Music: Louboutins–Aubrey Logan
There’s a bookshop in London I’ve been dying to visit ever since I found out about it. Persephone Books: the independent publisher that reprints neglected mid-twentieth century books by predominantly female writers. The books are handpicked by a small team, and Persephone Books has a monopoly on most of its published works. With a small store in Bloomsbury and a healthy website, it’s not surprising that it’s surrounded by a loyal community of readers equally passionate about Persephone’s vision.
Thus, after a stretch of concert-filled weekends, I decided to reward myself with a visit. My fiancé and I took the train to London on Friday night, and after a few necessary errands to Whittard’s, Hamley’s, the National Gallery and a much-needed sojourn at the Royal Haymarket to rest our aching feet (in front of the RSC production of Love’s Labour’s Lost), we stopped off at Persephone Books on Lamb’s Conduit Street.
It didn’t disappoint. A small tasteful shop, with neat piles of grey-jacketed books, and helpful staff reviews—not so much advertising as identifying the subject matter. There were a few familiar names on the spines—Noel Streatfield, Virginia Woolf—but I was resolved not to let any bias overtake me.
I wanted one book: a voice I could connect with, or maybe a conflict that appealed to me. I picked up almost every volume in the room, read a page or two, inspected the patterned endpaper, stroked the smooth pearly dustjacket. The books are incredibly handsome. They’re printed in Germany, I believe, and their appearance, weight, paper quality and print are incredibly pleasing to my bibliophilic little heart. No, no. I wanted one book. Just one.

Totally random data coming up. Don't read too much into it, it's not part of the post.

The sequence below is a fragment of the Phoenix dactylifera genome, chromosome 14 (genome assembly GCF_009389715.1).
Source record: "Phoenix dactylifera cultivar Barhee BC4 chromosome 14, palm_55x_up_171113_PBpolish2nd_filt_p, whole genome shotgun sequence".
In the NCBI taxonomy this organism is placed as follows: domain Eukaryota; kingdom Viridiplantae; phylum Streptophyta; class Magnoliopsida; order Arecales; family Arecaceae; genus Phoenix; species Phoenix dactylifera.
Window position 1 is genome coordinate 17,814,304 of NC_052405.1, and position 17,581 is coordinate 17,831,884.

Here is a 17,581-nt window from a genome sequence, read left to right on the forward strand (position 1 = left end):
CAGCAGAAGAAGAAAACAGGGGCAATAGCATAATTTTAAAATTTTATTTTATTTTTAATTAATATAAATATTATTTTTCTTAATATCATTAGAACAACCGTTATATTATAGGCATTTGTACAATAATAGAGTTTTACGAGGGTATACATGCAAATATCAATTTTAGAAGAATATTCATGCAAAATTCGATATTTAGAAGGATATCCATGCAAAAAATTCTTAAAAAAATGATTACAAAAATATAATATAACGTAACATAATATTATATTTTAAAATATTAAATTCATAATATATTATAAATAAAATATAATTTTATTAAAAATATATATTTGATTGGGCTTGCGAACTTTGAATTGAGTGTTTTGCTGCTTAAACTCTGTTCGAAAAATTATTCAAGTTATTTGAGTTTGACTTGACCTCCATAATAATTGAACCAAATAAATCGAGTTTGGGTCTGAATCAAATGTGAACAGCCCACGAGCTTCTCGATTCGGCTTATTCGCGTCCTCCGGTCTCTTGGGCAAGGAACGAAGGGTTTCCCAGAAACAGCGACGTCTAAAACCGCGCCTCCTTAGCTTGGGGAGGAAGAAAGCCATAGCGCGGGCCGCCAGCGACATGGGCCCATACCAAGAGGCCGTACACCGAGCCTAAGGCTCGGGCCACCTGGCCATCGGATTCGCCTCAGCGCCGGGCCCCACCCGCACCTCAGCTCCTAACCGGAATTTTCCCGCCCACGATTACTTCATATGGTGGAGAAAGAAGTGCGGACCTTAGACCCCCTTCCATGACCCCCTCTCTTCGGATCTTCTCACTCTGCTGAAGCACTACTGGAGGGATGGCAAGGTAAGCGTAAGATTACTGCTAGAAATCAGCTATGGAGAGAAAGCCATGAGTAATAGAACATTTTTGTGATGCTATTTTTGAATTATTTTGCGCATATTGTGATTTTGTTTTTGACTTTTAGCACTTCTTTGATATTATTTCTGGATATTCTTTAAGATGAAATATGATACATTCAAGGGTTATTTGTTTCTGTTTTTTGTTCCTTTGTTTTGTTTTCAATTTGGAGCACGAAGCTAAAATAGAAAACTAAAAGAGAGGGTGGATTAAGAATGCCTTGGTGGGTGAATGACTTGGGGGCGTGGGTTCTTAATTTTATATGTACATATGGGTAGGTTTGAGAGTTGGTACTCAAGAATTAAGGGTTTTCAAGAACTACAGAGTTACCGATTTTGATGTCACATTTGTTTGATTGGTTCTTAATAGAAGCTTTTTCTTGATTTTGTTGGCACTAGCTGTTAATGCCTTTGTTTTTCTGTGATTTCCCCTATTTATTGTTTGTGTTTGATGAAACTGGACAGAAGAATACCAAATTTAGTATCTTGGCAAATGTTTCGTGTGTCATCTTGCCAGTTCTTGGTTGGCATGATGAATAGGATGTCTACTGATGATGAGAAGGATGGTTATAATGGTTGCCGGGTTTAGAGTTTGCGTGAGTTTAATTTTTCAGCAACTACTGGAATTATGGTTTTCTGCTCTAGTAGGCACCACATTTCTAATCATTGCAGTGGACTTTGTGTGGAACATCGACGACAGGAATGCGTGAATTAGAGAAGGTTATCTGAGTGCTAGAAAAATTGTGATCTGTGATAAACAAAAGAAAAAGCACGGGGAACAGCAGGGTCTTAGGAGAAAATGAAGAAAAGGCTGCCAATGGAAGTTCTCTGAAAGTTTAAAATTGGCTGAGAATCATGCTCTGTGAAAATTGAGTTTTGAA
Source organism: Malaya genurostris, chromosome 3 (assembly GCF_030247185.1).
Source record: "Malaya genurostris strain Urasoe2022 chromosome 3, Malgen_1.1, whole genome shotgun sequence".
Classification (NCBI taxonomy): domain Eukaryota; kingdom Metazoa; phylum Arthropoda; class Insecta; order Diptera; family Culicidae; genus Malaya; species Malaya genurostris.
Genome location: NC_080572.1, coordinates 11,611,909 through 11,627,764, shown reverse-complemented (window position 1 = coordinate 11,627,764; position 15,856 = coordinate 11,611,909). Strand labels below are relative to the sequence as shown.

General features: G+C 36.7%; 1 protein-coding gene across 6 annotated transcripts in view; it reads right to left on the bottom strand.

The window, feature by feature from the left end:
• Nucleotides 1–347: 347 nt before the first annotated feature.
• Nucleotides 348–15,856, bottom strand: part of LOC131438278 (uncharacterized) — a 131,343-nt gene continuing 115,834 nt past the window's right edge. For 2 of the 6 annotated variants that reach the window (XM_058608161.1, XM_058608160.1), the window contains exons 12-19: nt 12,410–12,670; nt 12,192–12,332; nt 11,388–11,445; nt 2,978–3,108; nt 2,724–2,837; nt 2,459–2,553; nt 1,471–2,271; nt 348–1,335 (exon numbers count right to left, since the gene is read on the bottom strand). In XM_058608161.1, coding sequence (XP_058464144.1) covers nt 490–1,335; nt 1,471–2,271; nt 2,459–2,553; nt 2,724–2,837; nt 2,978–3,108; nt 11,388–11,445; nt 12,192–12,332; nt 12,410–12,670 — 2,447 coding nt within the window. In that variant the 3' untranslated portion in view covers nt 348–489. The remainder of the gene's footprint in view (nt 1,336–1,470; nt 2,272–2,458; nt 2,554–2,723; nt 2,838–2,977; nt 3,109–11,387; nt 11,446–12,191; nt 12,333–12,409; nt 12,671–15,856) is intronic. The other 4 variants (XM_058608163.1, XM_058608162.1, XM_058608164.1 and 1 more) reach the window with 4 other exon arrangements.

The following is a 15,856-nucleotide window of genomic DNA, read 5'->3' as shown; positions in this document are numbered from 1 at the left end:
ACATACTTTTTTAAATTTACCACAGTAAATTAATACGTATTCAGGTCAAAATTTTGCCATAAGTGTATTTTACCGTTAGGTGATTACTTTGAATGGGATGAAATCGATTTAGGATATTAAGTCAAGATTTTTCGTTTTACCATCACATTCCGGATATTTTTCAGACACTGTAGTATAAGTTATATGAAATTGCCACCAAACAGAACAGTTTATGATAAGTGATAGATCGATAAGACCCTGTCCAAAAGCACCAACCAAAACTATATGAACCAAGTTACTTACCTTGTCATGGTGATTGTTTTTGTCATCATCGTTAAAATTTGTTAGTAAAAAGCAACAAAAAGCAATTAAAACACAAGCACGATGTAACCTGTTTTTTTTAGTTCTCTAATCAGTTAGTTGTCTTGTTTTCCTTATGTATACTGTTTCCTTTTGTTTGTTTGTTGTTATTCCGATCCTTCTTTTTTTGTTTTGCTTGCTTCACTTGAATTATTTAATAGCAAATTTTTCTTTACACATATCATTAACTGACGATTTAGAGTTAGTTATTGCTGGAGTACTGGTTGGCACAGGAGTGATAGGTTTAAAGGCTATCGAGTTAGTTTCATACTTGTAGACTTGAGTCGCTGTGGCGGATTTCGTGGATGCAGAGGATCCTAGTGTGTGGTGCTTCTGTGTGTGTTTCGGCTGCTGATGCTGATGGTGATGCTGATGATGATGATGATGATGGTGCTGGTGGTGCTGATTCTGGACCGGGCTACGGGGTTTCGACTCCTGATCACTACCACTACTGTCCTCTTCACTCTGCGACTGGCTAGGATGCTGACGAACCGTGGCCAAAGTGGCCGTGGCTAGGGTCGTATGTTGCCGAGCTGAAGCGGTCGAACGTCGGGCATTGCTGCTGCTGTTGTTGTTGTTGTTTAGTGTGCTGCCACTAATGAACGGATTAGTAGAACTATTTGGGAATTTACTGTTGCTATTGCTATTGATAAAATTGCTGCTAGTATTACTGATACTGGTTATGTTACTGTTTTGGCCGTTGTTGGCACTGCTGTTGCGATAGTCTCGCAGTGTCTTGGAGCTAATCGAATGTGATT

The upshot of all this was The Blank Wall by Elisabeth Sanxay Holding for myself, The Hopkins Manuscript by RC Sheriff for my fiancé, and Consider the Years, a book of verse by Virginia Graham.
Graham immediately charmed us with her witty perspective on city life during WWII. Personally, I struggle to find poetry I enjoy; and although Graham herself called it verse rather than poetry, her humour and mastery delighted me. It’s surely destined to become a family favourite.
My fiancé tells me that The Hopkins Manuscript is ‘hilarious’. Having studied Sheriff’s well-known play Journey’s End at school, I’m curious about his prose, and will probably have devoured THM by the time I get round to writing another blog post.
The Blank Wall is No. 42 in the Persephone collection. The endpaper is copied from a period furnishing fabric, and the book comes with a matching bookmark. Interestingly, Elisabeth Sanxay Holding was hailed as great by Raymond Chandler, one of the ‘big four’ American suspense writers of the time. Yet although The Blank Wall has been adapted into two films, the book itself remained obsolete until Persephone Books republished it in 2003. My taste in literature is somewhat domestic, so it suited me to find a thriller from the perspective of a 1940s housewife. At first the main character, Lucia, frustrated me with her flustered ways and inner confusion. But her unlikely position as an accidental murder coverer-upper, her humanity, deceit, and capacity for doing the wrong thing with a complete lack of moral guilt, were so refreshing, that as the book progressed, I found myself enjoying her consistent inconsistencies more and more. Moreover, the central relationship of a mother and her daughter, with the father away fighting, will always have my attention. Without giving too much away, I loved The Blank Wall. Would read again.
If you’re thinking of visiting Persephone Books, bear in mind that each and every book is priced at precisely £12.00—an excellent price for their quality, both literary and material. You can even purchase a subscription, whereby the bookshop will send you a book a month for as long as you subscribe—perhaps that would suffice for a Mother’s Day present. Or even, if you’re feeling indulgent, it would adroitly fill your hole of self-education into forgotten female writers of the last century.